“Although our members have continued working through COVID, and construction is good, there is that possibility for a change,” she said. “We really and truly haven’t seen all of the after-effects of COVID, so that is a cause for concern, but we’re going to continue to do what we can to advocate and make sure our members can continue working.”
50 NOTABLE WOMEN IN KENTUCKY POLITICS
The Kentucky Gazette released its 2020 list of 50 Notable Women in Kentucky Politics and Government, and Anetha Sanford was among them. “The world of politics and public affairs is still very much a male-dominated realm, and the inroads women are making in the field are getting wider, albeit more slowly in some places than others,” writes Laura Cullen Glasscock, editor and publisher of the Kentucky Gazette.
I asked Sanford what this recognition means for her, for other women, young professionals and people of color, and here is what she had to say:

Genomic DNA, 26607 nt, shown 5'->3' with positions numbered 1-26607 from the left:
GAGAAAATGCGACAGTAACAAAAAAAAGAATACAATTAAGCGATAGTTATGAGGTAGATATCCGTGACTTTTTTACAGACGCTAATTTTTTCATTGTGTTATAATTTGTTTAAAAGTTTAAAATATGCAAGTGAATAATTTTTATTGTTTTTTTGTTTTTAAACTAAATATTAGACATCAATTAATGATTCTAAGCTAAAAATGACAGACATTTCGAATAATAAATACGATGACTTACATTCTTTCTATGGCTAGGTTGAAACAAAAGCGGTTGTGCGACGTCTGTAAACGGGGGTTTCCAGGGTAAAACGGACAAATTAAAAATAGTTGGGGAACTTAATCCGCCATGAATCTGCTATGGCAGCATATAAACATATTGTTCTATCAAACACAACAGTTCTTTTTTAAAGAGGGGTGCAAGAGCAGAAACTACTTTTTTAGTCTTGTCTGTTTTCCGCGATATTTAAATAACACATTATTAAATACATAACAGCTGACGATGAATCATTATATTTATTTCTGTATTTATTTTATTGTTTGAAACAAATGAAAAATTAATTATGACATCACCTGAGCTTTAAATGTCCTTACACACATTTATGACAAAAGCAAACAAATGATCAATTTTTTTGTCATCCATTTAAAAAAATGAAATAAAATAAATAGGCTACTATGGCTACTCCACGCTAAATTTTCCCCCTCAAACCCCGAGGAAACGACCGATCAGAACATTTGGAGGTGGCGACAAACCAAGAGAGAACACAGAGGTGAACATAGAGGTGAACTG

“I was honored and excited to be recognized; this is the second time they’ve done this. It makes me feel respected among my peers, other association execs and other people who work [in] government. Whether through a state agency or being a legislative agent, you work with so many people in different capacities. For women, it’s an example of how women are great leaders. I have three girls, so that’s even more important to me: to show them that they can become the exec of a very male-dominant industry and organization. I’m proud of myself, I’m proud of the leaders of this organization who I feel chose the best person for the job, and I believe that’s what they were searching for. I am a woman, and I am a minority, and I hope that it’s an example for people of color and for young women. I feel that it’s my responsibility in this capacity to empower them as well. If I see a door opening, showing them, or opening the door myself for someone else. It’s even more of an honor that your peers respect you and the work that you do on behalf of your organization.”
Women account for about a third of the 600-plus registered lobbyists in Frankfort, representing a range of clients and causes.